Fashion for your body and/or walls

Young designers Schepers Bosman craft clothes like artworks.


Following their recent success at Amsterdam Fashion Week, Glamcult had to delve into the creative minds behind collective label Schepers Bosman. Talking to this young power duo—comprising Sanne Schepers and Anne Bosman—we learnt all about their Dutch pride and new-gen designs that double up as two-dimensional artworks.

Your new collection is named Flat and Dutch. Why?

We come from The Netherlands and don’t hide this fact; we love Dutch design. Our designs are crafted with a two-dimensional perspective. All details (insides, finishing, prints) are created in a similar way to how graphic artists and architects work. They become alive and three-dimensional when a person wears them. Until then the garments don’t need a person to become interesting, they can be accepted as a painting or as a piece of graphic art.

What inspired the two of you to join forces and form one label?

The creative collaboration is interesting for us to combine our different ways of working. Sanne is much more a two-dimensional crafts designer, whereas Anne thinks more about the three-dimensional, technical effect. What would happen if you combine the two?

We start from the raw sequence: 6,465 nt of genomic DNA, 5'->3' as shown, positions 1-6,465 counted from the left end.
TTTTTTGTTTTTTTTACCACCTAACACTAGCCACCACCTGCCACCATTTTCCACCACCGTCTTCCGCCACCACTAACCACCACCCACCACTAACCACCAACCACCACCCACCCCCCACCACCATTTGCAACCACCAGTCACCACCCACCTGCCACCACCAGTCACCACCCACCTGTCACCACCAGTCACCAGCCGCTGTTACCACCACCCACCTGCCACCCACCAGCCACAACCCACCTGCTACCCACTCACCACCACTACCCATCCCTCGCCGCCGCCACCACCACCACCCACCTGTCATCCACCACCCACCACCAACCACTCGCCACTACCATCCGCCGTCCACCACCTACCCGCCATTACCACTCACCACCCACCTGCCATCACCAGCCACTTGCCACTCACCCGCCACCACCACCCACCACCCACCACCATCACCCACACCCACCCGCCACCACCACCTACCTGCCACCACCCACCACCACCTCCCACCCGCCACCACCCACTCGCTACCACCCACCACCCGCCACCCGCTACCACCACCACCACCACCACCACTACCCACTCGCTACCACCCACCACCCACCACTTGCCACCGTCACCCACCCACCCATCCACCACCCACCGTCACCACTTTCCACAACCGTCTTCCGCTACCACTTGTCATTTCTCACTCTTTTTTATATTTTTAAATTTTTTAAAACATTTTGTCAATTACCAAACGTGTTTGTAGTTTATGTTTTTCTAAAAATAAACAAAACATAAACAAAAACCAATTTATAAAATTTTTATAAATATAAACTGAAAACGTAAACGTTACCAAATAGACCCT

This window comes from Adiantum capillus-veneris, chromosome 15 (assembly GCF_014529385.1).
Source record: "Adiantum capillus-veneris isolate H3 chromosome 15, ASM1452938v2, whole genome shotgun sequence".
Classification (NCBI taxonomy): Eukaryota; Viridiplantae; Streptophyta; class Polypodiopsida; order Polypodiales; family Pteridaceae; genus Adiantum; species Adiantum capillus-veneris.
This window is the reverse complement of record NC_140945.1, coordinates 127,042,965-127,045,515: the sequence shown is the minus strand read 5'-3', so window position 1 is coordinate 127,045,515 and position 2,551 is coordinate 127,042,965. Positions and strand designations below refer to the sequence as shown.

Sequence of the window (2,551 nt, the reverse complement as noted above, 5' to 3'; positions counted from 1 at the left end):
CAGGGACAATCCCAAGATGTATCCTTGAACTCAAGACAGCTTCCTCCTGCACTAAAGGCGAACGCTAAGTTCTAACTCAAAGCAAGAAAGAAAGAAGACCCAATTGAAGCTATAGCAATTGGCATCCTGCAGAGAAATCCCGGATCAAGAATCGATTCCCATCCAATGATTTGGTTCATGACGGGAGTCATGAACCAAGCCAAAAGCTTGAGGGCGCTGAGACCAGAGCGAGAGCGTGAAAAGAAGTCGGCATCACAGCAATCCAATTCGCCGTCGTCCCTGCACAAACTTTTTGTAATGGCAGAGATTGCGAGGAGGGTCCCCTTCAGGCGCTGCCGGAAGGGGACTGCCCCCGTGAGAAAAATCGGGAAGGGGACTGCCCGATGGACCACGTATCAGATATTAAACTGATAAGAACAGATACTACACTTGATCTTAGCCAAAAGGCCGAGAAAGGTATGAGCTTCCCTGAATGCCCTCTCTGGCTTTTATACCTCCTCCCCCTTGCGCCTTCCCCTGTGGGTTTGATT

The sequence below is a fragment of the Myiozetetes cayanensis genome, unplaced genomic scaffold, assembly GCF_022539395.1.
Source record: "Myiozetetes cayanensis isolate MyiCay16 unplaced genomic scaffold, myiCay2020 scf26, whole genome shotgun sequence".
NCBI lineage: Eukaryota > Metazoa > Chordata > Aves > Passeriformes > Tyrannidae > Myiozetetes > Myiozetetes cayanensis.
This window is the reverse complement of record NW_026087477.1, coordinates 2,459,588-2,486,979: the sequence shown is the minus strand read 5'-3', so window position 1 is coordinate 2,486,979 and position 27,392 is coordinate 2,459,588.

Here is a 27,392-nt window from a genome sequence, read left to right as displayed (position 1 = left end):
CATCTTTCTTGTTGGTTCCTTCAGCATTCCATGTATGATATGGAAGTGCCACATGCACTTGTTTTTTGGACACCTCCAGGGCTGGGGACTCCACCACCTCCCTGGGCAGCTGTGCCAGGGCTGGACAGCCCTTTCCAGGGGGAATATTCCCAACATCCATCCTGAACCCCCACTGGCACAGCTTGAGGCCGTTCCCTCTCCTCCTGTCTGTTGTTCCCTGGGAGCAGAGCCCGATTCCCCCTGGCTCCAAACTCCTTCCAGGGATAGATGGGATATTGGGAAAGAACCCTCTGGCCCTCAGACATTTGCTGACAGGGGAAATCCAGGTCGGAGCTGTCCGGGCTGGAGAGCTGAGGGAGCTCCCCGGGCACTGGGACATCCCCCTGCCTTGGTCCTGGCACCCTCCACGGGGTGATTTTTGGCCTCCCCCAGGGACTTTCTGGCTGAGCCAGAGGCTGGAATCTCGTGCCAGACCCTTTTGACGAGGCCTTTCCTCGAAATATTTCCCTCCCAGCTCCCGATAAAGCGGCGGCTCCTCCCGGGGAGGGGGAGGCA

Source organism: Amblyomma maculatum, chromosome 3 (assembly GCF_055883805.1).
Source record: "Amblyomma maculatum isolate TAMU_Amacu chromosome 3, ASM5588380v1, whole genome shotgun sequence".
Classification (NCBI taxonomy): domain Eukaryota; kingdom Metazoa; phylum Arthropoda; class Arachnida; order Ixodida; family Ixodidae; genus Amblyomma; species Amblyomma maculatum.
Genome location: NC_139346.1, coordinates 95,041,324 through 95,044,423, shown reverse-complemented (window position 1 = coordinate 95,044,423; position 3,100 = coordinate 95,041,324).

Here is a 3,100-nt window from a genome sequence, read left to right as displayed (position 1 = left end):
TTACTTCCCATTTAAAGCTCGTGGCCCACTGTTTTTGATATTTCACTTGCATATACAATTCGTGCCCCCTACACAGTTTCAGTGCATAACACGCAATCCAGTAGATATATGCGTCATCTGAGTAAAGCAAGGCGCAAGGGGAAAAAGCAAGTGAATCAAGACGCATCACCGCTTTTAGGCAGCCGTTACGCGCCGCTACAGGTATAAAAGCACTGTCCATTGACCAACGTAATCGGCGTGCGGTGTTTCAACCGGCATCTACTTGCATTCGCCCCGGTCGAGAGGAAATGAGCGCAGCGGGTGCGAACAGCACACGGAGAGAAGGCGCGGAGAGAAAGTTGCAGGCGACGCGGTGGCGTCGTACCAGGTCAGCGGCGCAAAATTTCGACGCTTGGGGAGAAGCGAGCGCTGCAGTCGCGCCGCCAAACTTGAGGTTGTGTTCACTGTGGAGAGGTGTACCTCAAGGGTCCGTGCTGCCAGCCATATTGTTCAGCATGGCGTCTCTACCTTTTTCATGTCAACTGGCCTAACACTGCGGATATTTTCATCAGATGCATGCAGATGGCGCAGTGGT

Flat and Dutch is based on the principle of “camouflaging by standing out and creating confusion in which the perspective disappears”. How was this concept born and how did you visually explore it?

Our design signatures are very different as an outcome, but we think the same way. By using the principle of ‘dazzle camouflage’ we wanted to make an assemblage of the designs coming together in a way that makes them unrecognizable. The viewer will recognize details from our individual signatures, but the whole design will blend into something new, as our aesthetics are combined. We achieved this by cutting up our own designs and sticking them back into new shapes in a collage-like motion.

What is it about “innovation without losing timelessness” that you find so crucial to maintain?

Why does fashion becomes outdated so quickly, but does art and product design gain more value over time? We approach our fashion works as product designs that could be viewed as pieces of art. Something you would want to put on the wall—when not wearing it.

What’s next for Schepers Bosman? 

London and/or Paris!



Words by Lottie Hodson

Photography: Team Peter Stigter

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